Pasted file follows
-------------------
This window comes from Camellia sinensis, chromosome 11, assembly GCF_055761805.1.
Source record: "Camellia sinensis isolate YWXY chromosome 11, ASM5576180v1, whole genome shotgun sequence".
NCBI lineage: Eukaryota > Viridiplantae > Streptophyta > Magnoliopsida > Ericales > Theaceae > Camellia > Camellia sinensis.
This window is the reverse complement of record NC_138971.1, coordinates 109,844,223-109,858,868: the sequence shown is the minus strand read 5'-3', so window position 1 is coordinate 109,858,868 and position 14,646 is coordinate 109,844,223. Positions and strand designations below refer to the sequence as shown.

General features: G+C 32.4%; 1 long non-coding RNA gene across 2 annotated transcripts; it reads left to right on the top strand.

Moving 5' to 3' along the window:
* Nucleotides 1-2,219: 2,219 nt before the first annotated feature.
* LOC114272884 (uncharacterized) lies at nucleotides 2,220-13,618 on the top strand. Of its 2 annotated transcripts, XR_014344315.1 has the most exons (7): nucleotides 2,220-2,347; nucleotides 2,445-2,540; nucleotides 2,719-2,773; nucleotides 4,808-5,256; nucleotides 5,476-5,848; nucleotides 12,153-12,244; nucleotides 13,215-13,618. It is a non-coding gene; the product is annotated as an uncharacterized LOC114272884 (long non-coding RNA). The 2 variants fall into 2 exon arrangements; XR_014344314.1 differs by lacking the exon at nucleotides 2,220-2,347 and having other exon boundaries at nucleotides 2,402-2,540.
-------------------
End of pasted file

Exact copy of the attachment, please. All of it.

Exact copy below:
This window comes from Camellia sinensis, chromosome 11, assembly GCF_055761805.1.
Source record: "Camellia sinensis isolate YWXY chromosome 11, ASM5576180v1, whole genome shotgun sequence".
NCBI lineage: Eukaryota > Viridiplantae > Streptophyta > Magnoliopsida > Ericales > Theaceae > Camellia > Camellia sinensis.
This window is the reverse complement of record NC_138971.1, coordinates 109,844,223-109,858,868: the sequence shown is the minus strand read 5'-3', so window position 1 is coordinate 109,858,868 and position 14,646 is coordinate 109,844,223. Positions and strand designations below refer to the sequence as shown.

General features: G+C 32.4%; 1 long non-coding RNA gene across 2 annotated transcripts; it reads left to right on the top strand.

Moving 5' to 3' along the window:
* Nucleotides 1-2,219: 2,219 nt before the first annotated feature.
* LOC114272884 (uncharacterized) lies at nucleotides 2,220-13,618 on the top strand. Of its 2 annotated transcripts, XR_014344315.1 has the most exons (7): nucleotides 2,220-2,347; nucleotides 2,445-2,540; nucleotides 2,719-2,773; nucleotides 4,808-5,256; nucleotides 5,476-5,848; nucleotides 12,153-12,244; nucleotides 13,215-13,618. It is a non-coding gene; the product is annotated as an uncharacterized LOC114272884 (long non-coding RNA). The 2 variants fall into 2 exon arrangements; XR_014344314.1 differs by lacking the exon at nucleotides 2,220-2,347 and having other exon boundaries at nucleotides 2,402-2,540.